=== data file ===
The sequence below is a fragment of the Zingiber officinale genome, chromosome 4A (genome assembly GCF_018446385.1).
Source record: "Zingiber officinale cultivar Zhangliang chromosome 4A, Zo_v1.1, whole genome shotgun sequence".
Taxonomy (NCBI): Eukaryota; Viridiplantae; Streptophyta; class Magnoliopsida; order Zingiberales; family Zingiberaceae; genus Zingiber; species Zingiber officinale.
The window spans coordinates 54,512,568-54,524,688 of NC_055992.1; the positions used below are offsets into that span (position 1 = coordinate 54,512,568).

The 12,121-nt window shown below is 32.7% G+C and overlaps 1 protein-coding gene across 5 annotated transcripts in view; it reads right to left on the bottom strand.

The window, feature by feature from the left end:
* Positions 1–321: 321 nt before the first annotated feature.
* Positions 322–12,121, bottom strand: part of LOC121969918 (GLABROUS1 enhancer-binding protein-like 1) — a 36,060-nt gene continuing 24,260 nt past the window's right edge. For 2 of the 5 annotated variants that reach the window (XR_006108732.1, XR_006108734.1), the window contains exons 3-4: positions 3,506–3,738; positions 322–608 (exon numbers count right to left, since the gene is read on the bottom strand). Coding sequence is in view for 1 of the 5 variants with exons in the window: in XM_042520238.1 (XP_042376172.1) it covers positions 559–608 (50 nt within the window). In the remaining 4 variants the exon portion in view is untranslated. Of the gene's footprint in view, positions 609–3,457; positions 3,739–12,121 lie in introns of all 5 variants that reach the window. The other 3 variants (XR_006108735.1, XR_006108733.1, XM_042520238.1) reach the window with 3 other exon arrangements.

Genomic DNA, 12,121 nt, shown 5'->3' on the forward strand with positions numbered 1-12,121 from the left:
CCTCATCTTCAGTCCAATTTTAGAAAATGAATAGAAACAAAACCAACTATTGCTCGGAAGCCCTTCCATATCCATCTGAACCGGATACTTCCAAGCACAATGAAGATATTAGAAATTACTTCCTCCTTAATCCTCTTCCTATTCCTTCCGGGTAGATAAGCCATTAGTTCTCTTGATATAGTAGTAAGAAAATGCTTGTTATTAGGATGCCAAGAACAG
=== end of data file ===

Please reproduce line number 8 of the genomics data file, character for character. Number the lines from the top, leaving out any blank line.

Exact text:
* Positions 322–12,121, bottom strand: part of LOC121969918 (GLABROUS1 enhancer-binding protein-like 1) — a 36,060-nt gene continuing 24,260 nt past the window's right edge. For 2 of the 5 annotated variants that reach the window (XR_006108732.1, XR_006108734.1), the window contains exons 3-4: positions 3,506–3,738; positions 322–608 (exon numbers count right to left, since the gene is read on the bottom strand). Coding sequence is in view for 1 of the 5 variants with exons in the window: in XM_042520238.1 (XP_042376172.1) it covers positions 559–608 (50 nt within the window). In the remaining 4 variants the exon portion in view is untranslated. Of the gene's footprint in view, positions 609–3,457; positions 3,739–12,121 lie in introns of all 5 variants that reach the window. The other 3 variants (XR_006108735.1, XR_006108733.1, XM_042520238.1) reach the window with 3 other exon arrangements.